Category Archives: Ongoing Memoirs
Family is a wonderful thing. And I don’t mean exclusively blood-related family, but that sense of community and “you can count on me” that you get from a group you consider yourself to be a part of, be it comprised of relatives, friends or any other type of person.
But, as transpeople, can we always count on our families to be there? The harsh reality is that we can’t. Many of us live in fear of our families. Still others, like myself, have faced disappointing attitudes despite being from tightly-knit families that otherwise have had no significant problems.
When I first began my transition, my grandmother wanted to have me visited by a pastor because she thought I was insane and her antiquated solution was to drive that insanity from me through spiritual warfare, which to me, seemed much crazier than anything I was doing. The real obstacle was a lack of understanding and dialogue. But sometimes, despite numerous attempts at fostering that kind of open dialogue, there will be people who are unwilling to or are not yet ready to listen. That kind of stone-cold silence can breed a resentment in both parties that ofttimes isn’t easy to shake. People don’t remember words or actions, but they’ll always remember how you made them feel. Still, it’s important to let go of resentment eventually. It’s fine to be angry, and in our situations we need to allow ourselves the benefit of being mad, but it’s equally important to not stay angry the rest of our lives. For me, my anger was channelled through isolation and self-improvement. I’d read, do exercise, watch old films, study how-to videos. My only ally in those days was my mother. As is so often the case, family can be a double-edged sword. Some members will protect you through thick and thin, while others can’t wait to cut you down.
I am blessed to say that I had the benefit of a truly loving mother, whose compassion and empathy saw me through those days of isolation. Some might say that isolation was self-imposed, and in a sense, it was, though it’s also true that I was driven to it. From my own experiences, I can say that isolating yourself is one of the best things you can do in these situations. Walking away gives both parties time to reflect and examine their own biases. It always helps to have friends who understand, but not everyone has that luxury. And during a transition one really needs to rediscover oneself as one’s own BEST friend. Whatever you do, don’t let your anger drive you to self-destruction. So often in our community, we resort to drugs and alcohol and other vices that will only hinder our chances at a successful transition and mar us forever.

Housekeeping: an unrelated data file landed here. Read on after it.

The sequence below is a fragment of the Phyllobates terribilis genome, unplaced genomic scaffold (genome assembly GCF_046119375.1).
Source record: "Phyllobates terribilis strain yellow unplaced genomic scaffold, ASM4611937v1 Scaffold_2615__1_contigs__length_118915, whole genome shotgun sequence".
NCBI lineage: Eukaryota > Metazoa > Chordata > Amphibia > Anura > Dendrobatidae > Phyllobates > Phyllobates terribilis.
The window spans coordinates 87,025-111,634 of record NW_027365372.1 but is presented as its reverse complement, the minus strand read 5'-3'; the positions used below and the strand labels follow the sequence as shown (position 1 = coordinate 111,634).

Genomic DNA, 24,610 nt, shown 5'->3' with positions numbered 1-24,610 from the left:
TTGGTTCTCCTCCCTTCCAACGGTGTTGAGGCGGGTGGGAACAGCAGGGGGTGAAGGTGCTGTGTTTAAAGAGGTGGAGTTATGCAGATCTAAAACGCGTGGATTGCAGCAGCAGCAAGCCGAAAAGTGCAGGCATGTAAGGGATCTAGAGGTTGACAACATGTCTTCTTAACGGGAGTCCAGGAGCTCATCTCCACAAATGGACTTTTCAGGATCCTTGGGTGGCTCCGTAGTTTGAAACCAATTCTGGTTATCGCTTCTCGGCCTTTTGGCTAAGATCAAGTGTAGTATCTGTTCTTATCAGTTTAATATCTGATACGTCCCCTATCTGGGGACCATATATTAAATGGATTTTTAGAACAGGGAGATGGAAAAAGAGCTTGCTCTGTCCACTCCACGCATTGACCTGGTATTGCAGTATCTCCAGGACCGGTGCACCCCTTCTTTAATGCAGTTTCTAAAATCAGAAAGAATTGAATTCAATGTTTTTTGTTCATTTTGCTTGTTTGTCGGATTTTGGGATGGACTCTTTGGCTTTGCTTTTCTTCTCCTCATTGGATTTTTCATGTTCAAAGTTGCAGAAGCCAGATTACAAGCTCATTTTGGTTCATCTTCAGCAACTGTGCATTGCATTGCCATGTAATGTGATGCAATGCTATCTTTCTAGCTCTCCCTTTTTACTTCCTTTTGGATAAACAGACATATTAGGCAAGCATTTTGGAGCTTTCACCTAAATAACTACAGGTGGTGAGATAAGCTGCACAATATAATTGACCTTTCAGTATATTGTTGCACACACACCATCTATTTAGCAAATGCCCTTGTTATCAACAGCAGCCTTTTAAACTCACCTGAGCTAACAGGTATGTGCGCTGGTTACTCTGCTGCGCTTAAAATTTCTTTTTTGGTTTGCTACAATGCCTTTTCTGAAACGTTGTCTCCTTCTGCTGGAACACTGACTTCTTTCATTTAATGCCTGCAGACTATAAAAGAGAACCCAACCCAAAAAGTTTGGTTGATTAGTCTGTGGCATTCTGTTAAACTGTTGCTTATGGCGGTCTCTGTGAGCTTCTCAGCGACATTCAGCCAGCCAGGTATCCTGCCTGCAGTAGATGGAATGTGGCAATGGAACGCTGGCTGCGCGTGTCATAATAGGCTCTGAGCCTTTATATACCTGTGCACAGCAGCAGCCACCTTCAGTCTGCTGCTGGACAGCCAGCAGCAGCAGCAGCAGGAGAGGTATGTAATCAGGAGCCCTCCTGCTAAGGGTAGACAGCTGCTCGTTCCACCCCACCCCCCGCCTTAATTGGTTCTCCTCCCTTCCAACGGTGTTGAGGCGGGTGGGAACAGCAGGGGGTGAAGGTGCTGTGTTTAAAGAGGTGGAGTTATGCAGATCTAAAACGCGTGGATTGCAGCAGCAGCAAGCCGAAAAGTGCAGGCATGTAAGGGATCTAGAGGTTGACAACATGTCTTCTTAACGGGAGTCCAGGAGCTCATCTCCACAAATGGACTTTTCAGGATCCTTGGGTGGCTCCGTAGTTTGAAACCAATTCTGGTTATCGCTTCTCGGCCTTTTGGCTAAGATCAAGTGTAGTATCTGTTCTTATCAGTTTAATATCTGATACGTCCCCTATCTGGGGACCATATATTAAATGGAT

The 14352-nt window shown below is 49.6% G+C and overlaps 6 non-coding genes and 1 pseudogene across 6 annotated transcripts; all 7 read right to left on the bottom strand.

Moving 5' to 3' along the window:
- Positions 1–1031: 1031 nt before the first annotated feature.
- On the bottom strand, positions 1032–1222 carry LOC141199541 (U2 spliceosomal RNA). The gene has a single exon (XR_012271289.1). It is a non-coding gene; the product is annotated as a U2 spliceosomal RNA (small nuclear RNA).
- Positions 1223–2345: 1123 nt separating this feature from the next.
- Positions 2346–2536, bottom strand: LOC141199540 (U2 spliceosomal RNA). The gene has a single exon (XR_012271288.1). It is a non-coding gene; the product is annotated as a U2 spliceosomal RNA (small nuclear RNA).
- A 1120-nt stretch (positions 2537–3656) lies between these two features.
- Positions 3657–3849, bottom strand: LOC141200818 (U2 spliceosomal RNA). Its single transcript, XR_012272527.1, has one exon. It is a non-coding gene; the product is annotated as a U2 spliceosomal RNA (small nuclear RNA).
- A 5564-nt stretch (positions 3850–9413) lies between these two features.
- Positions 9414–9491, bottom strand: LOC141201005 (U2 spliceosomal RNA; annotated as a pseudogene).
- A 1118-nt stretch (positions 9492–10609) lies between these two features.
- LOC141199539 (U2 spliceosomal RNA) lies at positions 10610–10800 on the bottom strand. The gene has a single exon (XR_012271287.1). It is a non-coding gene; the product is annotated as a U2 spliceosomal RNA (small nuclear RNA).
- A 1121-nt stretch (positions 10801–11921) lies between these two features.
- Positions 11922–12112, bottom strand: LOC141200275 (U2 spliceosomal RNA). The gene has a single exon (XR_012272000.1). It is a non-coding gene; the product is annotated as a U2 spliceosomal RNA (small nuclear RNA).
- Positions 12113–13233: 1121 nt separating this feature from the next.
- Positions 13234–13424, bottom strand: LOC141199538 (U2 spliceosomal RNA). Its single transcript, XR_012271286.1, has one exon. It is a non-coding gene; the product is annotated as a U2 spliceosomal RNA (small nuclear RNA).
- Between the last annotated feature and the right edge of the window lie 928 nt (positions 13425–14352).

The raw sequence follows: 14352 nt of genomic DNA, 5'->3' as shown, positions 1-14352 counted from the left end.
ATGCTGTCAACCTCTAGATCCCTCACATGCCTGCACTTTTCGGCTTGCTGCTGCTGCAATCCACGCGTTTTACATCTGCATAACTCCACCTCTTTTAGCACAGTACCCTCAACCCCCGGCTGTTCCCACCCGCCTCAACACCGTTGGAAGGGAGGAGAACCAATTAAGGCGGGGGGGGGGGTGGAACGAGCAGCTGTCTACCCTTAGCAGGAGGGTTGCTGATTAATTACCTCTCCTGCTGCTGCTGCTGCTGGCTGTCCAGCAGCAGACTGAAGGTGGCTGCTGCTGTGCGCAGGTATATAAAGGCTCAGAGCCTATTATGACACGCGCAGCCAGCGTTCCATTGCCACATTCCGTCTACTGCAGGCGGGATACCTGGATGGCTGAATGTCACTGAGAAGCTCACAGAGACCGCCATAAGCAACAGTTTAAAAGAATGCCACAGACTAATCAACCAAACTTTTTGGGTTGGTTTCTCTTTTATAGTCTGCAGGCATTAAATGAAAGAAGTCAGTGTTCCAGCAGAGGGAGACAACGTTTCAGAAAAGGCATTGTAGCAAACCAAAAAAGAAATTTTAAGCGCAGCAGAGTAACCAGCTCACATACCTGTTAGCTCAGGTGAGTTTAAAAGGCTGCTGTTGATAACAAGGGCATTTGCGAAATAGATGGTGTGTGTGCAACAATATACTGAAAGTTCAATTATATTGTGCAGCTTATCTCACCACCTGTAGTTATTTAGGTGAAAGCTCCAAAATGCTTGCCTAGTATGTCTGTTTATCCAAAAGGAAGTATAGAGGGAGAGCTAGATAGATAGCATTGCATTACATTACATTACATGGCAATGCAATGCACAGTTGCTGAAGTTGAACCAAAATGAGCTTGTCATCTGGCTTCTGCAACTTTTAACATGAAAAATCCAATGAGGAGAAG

During my transition I recall another family member’s attitude. How she told me she didn’t want me to come over her house dressed as a female because I ran the risk of confusing her two year old regarding gender identity. So I stopped going to her house, there was no compromise. And I think it’s important, that we as transfolk, establish not only a firm identity as our true selves, but also a firm sense of what we are and are not willing to compromise. Understanding is great, but only when it’s reciprocal. Sometimes, this will entail conflict and accusations of being selfish. Guess what? That’s okay. It’s alright to be selfish. This is something that’s taken me years to realize, sacrificing yourself doesn’t gain you anything, it doesn’t make you noble, it makes you a puppet, controlled by the whims of others. As a transperson, you’re your own ally and advocate. Fight for your right to exist, without apology and without excuse. The people who truly love you just may come around eventually. But they may not. And learning to live without them is a harsh reality that one just may have to accept.
In my own case, they did luckily “come around,” but I realize it’s not so simple for other transpeople and my heart goes out to you. It’s never easy, but know that you are worth it. There’s only one life and its yours! Whether family ties are meant to be double-knotted or unravel themselves completely, depends not upon you, but on them and the place they’re in emotionally. The inherent urge for freedom is never an illness and it shouldn’t be treated as such…but hatred, bigotry, fear…those are very real illnesses and we shouldn’t let them infect, control or hold us back from achieving our own dreams and strengthening the most important tie we have…to our souls and to our selves.
Okay guys, so you basically know my whole life story now what with the multiple entries I’ve written about it, and the video project I did called “The Lady-In-Waiting Story,” but now there’s a condensed version for all of you who think I’m too long-winded lol. I wrote it for this really great GLBT-Straight Alliance called Swish, and I’d really love it if you’d read and pass it on to all of your friends.
Here’s the link: http://www.swishpride.org/community/voices/the-carousel.shtml